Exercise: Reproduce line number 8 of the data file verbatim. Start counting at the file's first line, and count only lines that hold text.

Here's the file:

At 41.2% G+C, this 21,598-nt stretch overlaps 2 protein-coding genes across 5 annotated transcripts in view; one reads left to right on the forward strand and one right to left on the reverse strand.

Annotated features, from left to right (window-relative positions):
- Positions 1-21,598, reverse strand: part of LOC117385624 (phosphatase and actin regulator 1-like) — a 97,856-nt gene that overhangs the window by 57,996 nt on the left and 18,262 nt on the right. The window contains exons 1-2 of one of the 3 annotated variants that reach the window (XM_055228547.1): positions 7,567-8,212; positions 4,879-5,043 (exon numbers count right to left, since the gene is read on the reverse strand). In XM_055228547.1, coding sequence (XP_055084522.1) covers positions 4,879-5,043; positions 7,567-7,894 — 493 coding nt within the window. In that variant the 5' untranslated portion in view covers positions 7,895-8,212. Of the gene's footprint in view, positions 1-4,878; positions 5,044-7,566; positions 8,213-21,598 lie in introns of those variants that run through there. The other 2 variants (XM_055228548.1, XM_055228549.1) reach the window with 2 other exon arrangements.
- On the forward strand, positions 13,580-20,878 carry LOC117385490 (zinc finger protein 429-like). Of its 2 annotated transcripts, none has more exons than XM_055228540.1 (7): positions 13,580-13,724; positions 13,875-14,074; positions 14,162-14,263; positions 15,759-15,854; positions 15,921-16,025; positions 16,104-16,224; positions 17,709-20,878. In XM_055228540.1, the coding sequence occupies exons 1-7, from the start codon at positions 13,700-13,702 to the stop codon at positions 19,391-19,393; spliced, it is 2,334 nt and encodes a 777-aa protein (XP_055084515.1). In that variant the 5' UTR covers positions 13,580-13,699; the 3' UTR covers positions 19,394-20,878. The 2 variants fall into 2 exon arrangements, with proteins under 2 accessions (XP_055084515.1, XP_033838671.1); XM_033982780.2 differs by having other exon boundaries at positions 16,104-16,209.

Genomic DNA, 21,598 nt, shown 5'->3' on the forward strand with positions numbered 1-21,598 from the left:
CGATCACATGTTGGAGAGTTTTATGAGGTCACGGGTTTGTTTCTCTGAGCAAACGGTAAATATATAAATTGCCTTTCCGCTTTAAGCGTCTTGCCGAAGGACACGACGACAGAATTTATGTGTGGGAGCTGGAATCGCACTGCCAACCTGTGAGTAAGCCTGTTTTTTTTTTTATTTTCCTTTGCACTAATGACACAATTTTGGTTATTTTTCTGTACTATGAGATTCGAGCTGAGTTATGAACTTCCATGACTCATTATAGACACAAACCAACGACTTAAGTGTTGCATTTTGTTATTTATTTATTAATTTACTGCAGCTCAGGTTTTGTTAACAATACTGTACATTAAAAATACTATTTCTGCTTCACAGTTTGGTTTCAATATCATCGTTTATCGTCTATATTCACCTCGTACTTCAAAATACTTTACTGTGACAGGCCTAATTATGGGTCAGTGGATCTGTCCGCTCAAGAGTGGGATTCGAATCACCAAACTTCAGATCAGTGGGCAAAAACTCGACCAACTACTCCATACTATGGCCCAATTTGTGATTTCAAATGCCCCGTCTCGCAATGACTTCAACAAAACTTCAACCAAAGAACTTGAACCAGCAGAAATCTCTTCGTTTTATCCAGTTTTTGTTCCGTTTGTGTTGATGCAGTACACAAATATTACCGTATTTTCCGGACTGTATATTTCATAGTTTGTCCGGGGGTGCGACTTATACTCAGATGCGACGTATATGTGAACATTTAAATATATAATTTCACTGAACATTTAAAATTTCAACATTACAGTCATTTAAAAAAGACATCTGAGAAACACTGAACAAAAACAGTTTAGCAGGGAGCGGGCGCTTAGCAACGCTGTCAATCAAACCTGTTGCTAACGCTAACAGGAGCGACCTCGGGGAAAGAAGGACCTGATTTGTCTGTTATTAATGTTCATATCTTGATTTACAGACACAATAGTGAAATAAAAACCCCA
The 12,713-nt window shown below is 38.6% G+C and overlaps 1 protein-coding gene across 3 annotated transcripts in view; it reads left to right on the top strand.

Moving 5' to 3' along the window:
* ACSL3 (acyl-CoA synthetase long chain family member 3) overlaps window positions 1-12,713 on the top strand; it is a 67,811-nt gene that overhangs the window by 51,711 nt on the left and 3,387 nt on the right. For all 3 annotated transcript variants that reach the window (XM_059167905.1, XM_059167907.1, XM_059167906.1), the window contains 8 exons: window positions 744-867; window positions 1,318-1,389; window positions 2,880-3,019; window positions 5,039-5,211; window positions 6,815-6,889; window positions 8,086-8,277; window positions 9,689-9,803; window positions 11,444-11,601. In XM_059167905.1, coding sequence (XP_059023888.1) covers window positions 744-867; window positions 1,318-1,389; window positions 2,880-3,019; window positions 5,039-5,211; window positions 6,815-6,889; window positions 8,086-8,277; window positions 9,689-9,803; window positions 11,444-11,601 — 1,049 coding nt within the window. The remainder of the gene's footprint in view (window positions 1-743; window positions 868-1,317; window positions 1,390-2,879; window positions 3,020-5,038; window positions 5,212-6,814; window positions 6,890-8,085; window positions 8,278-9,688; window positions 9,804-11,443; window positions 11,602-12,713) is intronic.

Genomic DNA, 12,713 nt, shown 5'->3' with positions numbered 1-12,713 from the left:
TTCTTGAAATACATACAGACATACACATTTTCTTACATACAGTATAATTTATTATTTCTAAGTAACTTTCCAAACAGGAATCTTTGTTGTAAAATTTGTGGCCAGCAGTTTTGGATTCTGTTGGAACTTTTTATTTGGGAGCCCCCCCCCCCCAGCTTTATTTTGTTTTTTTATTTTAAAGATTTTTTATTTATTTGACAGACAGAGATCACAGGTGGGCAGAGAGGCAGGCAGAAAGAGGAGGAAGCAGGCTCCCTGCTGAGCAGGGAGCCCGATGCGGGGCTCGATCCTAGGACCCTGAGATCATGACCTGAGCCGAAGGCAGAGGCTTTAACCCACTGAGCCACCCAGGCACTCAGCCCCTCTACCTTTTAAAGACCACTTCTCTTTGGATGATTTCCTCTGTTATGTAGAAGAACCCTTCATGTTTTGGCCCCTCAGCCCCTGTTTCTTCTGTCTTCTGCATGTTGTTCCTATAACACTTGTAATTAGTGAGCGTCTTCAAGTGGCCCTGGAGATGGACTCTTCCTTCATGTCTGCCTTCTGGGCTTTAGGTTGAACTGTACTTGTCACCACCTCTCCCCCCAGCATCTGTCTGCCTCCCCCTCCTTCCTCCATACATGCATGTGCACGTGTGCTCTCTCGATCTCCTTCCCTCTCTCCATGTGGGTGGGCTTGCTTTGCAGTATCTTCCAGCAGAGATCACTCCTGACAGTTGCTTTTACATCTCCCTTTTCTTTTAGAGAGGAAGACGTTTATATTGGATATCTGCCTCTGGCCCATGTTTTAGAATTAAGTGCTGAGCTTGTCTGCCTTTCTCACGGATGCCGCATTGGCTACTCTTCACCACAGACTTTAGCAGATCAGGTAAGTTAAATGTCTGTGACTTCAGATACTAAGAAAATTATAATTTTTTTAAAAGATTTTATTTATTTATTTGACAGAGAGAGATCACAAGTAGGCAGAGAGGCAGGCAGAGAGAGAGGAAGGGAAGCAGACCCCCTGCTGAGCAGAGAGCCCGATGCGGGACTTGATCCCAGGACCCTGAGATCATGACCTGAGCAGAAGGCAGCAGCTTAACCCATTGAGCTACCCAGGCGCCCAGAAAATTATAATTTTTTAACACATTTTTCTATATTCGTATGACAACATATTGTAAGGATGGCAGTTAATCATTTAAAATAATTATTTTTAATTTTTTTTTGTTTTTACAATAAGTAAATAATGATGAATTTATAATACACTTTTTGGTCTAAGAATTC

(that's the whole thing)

Moving 5' to 3' along the window: